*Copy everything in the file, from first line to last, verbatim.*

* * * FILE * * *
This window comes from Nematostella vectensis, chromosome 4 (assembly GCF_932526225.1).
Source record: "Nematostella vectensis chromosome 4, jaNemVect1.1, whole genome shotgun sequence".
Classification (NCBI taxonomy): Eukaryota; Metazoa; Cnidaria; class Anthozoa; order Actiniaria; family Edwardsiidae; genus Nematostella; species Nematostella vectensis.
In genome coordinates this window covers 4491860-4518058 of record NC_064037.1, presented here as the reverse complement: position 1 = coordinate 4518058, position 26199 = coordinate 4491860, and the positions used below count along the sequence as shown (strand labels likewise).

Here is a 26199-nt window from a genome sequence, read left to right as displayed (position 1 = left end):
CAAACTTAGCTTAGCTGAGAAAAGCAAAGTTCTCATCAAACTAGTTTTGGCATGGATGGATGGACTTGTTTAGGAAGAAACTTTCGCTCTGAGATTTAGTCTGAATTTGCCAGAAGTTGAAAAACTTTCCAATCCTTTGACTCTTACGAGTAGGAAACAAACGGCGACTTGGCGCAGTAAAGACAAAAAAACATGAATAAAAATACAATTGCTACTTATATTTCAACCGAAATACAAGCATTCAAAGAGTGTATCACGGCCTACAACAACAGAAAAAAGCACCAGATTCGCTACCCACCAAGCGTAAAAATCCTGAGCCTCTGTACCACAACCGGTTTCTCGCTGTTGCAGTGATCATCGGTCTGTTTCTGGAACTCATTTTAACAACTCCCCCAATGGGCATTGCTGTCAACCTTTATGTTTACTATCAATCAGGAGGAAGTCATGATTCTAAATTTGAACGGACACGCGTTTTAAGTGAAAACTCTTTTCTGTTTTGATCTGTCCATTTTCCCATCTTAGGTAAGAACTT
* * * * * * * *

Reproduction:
This window comes from Nematostella vectensis, chromosome 4 (assembly GCF_932526225.1).
Source record: "Nematostella vectensis chromosome 4, jaNemVect1.1, whole genome shotgun sequence".
Classification (NCBI taxonomy): Eukaryota; Metazoa; Cnidaria; class Anthozoa; order Actiniaria; family Edwardsiidae; genus Nematostella; species Nematostella vectensis.
In genome coordinates this window covers 4491860-4518058 of record NC_064037.1, presented here as the reverse complement: position 1 = coordinate 4518058, position 26199 = coordinate 4491860, and the positions used below count along the sequence as shown (strand labels likewise).

Here is a 26199-nt window from a genome sequence, read left to right as displayed (position 1 = left end):
CAAACTTAGCTTAGCTGAGAAAAGCAAAGTTCTCATCAAACTAGTTTTGGCATGGATGGATGGACTTGTTTAGGAAGAAACTTTCGCTCTGAGATTTAGTCTGAATTTGCCAGAAGTTGAAAAACTTTCCAATCCTTTGACTCTTACGAGTAGGAAACAAACGGCGACTTGGCGCAGTAAAGACAAAAAAACATGAATAAAAATACAATTGCTACTTATATTTCAACCGAAATACAAGCATTCAAAGAGTGTATCACGGCCTACAACAACAGAAAAAAGCACCAGATTCGCTACCCACCAAGCGTAAAAATCCTGAGCCTCTGTACCACAACCGGTTTCTCGCTGTTGCAGTGATCATCGGTCTGTTTCTGGAACTCATTTTAACAACTCCCCCAATGGGCATTGCTGTCAACCTTTATGTTTACTATCAATCAGGAGGAAGTCATGATTCTAAATTTGAACGGACACGCGTTTTAAGTGAAAACTCTTTTCTGTTTTGATCTGTCCATTTTCCCATCTTAGGTAAGAACTT